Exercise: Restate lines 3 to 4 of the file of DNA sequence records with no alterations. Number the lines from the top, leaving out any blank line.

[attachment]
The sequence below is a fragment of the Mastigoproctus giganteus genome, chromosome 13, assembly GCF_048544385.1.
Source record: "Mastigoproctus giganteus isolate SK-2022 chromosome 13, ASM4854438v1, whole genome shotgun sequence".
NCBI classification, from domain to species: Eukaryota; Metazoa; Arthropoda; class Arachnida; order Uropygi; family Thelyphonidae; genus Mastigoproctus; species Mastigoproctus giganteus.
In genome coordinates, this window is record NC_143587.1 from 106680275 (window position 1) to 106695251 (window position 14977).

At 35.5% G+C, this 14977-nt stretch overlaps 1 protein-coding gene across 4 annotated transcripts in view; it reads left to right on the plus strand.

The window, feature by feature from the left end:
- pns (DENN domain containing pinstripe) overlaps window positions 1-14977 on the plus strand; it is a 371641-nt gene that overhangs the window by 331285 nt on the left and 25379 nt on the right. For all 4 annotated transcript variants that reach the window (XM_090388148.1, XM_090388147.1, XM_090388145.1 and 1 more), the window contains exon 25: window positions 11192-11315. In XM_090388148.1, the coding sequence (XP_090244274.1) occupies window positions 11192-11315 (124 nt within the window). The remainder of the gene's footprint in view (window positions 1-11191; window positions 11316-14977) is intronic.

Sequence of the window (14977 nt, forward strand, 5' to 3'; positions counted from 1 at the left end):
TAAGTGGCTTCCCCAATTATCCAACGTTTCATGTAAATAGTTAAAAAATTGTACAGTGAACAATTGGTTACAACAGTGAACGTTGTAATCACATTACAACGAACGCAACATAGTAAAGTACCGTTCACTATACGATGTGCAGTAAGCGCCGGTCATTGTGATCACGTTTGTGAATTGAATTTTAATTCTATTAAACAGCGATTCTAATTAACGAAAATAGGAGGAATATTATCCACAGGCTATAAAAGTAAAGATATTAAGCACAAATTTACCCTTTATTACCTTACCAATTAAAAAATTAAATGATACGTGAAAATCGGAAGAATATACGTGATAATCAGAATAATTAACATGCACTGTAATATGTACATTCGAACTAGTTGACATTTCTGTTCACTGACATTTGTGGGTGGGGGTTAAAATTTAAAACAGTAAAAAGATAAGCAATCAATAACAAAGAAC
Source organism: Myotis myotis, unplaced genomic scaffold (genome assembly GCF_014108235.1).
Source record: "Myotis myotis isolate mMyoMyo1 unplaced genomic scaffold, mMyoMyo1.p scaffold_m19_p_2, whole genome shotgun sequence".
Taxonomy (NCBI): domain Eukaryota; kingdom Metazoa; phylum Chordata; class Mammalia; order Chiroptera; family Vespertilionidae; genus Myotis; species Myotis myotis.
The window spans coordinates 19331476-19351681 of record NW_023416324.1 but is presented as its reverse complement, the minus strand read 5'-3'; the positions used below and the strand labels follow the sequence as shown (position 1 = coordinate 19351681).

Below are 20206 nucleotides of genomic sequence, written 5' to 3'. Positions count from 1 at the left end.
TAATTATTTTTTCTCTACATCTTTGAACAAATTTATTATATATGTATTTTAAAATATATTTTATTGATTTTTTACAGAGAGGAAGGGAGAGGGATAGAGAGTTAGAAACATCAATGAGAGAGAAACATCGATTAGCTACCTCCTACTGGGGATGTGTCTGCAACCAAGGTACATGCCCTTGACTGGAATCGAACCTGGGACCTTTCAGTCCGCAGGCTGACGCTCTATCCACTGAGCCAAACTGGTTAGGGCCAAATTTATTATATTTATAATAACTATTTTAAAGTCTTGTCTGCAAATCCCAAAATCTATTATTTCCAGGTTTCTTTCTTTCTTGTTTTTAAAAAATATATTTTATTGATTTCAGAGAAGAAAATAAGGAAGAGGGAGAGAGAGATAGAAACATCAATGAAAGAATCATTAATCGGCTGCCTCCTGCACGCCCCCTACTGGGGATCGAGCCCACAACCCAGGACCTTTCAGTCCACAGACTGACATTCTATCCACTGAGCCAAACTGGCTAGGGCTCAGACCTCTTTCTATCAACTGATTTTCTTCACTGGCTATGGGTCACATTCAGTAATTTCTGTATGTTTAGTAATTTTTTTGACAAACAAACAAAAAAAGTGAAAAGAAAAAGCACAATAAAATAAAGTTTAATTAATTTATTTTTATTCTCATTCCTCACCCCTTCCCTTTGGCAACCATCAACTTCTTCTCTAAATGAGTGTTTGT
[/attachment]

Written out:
NCBI classification, from domain to species: Eukaryota; Metazoa; Arthropoda; class Arachnida; order Uropygi; family Thelyphonidae; genus Mastigoproctus; species Mastigoproctus giganteus.
In genome coordinates, this window is record NC_143587.1 from 106680275 (window position 1) to 106695251 (window position 14977).